There is one quote that perfectly encapsulates the current healthcare scenario – Roy Rosin, Chief Innovation Officer of Penn Medicine, states, “You have to understand what are they worried about, what are their fears, what are they trying to do? If we don’t engage with them that way, it doesn’t matter what technology we use.”
In 2024, we find ourselves at a pivotal juncture where technology, particularly big data in healthcare, is revolutionizing patient care.
Advanced systems are now capable of sending live alerts to doctors about critical patient metrics, like alarming increases in blood pressure, enabling prompt and potentially life-saving interventions.
Innovations such as Asthmapolis’s GPS-enabled inhalers are another testament to this, offering groundbreaking insights into asthma management by tracking trends on both individual and population levels in partnership with data from entities like the CDC.
A McKinsey report highlights the potential of integrated big data systems, citing significant improvements in cardiovascular disease outcomes and substantial cost savings.
However, this wave of advancement isn’t devoid of challenges. The integration of big data analytics in healthcare, while offering immense potential benefits, is proving to be a complex task.
This article delves into the top Big Data challenges in healthcare, exploring how organizations can navigate these hurdles to effectively implement big data analytics programs and achieve their clinical and financial objectives.
Table of Content
- What is Big Data?
- Use Cases of Big Data in Healthcare
- Challenges of Big Data Implementation in Healthcare
- Choosing the Right Partner for Big Data Implementation
- Case Studies of Successful Big Data Implementations in Healthcare
- Kanerika – Your Partner in Big Data Implementation in Healthcare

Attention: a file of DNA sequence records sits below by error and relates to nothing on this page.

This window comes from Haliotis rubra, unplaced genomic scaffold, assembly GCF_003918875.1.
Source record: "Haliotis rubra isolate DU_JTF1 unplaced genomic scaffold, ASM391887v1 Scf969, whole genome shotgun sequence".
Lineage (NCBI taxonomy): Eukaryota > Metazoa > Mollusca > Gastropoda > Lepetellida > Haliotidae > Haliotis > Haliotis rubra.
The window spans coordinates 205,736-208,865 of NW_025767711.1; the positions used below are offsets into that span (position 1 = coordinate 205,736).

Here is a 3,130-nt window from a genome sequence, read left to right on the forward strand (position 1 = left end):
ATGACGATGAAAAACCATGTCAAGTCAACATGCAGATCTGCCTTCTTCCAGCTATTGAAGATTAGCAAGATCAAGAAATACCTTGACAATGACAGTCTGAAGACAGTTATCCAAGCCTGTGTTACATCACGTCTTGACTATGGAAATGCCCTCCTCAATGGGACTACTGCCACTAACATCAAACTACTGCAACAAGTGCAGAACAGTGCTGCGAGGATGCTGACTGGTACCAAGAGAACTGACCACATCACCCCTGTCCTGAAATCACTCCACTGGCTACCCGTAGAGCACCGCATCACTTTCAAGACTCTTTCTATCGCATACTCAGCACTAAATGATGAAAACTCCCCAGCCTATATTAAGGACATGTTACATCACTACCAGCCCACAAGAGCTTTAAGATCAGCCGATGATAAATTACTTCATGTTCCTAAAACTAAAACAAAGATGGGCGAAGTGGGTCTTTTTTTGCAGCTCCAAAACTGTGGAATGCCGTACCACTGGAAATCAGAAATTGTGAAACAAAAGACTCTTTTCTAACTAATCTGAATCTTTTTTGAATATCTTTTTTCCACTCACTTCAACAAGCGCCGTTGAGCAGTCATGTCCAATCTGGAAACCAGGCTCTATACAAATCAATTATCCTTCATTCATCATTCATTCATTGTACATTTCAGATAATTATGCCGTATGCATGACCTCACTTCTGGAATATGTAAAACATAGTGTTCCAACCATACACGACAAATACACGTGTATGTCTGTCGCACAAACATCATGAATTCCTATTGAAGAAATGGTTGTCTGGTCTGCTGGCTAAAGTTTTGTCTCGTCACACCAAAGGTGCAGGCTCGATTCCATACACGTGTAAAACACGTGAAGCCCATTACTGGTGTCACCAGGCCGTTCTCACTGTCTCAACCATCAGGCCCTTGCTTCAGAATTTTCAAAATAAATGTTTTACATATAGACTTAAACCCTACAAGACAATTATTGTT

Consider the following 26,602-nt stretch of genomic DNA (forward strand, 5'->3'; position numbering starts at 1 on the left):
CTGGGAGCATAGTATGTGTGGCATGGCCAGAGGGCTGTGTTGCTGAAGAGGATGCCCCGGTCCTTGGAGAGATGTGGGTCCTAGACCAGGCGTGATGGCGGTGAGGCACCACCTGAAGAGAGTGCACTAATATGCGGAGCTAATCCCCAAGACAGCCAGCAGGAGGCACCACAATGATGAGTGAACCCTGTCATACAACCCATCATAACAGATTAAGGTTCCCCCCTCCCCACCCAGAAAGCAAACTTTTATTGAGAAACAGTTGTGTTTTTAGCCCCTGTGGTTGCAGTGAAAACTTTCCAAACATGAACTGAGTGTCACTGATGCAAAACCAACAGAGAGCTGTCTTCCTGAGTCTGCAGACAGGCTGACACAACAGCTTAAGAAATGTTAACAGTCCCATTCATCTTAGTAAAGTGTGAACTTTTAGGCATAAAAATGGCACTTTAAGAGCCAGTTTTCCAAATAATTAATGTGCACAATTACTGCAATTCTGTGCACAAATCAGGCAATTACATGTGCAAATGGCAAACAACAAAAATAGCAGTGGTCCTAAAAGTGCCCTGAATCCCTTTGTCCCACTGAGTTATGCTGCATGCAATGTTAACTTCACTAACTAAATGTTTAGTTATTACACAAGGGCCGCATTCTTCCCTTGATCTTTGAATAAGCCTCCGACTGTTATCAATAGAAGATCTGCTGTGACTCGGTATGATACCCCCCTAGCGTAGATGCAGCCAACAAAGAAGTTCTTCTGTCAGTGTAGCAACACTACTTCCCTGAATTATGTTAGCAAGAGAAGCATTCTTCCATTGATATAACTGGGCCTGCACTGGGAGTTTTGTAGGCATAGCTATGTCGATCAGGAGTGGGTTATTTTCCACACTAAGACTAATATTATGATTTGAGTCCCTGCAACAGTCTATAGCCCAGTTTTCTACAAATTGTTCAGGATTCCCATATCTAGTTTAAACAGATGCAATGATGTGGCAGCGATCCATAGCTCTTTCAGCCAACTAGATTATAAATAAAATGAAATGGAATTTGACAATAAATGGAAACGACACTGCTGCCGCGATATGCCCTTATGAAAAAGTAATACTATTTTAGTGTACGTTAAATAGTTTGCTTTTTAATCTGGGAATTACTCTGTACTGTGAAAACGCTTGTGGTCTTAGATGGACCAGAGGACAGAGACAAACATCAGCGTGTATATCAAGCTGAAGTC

Imagine if businesses had the ability to address complex business problems that were previously unmanageable. With big data, they can. Simply put by Oracle, big data turns immense volumes of varied information into a valuable asset for strategic decision-making.
In healthcare, big data involves analyzing vast amounts of structured and unstructured data to identify patterns and insights.
Characterized by the three Vs: volume, velocity, and variety, it encapsulates significant, rapidly generated data in diverse forms like text, images, and videos.
Healthcare professionals use big data analytics to process this information, providing critical insights for decision-making, enhancing patient care, and reducing costs.
Predictive Analytics for Patient Outcomes
Predictive analytics, leveraging big data in healthcare, enables providers to forecast patient outcomes and disease progression. This approach uses machine learning algorithms on extensive patient data, enhancing treatment and reducing costs.
For instance, UnityPoint Health and Health Catalyst effectively reduced readmission rates using predictive models. This technology also aids in managing population health, streamlining insurance claims, and increasing patient engagement.
Facilitating medical research
Big data and machine learning are significantly accelerating medical research, allowing scientists to rapidly predict drug effects and bypass time-intensive lab experiments.
For instance, the big data startup Castor, featured by Forbes in 2020, has revolutionized clinical trial management worldwide. With its platform used in over 200 COVID-19 projects, including the WHO’s Solidarity trial, Castor exemplifies how big data facilitates urgent medical research.
Enabling real-time alerts
Big data in healthcare is revolutionizing real-time alerting, particularly crucial in reducing medication errors, which account for up to 98,000 American deaths annually.
These systems can alert healthcare professionals about potential drug interactions and allergies, directly addressing a leading cause of death. Real-time data analysis also tackles medication non-adherence, a problem costing the healthcare industry an estimated $300 billion each year.
Preventing cyberattacks and fraud
Healthcare organizations are increasingly using big data analytics to prevent cyberattacks and fraud. By monitoring network traffic and behaviors, these systems can identify security threats in real time.
According to a report, healthcare fraud in the U.S. could amount to around $68 billion annually. Big data analytics helps in identifying these fraudulent activities, thereby reducing financial losses for insurance companies and improving operational efficiency in the healthcare industry.
Big Data technologies have revolutionized Telemedicine, allowing healthcare professionals to offer remote diagnostics and clinical services more effectively. An example of this is the integration of ECGs and stethoscopes into the Telemedicine framework.
These devices, essential for cardiac monitoring, can now transmit patient data remotely for real-time analysis or future review through platforms like ClinicianConnect®.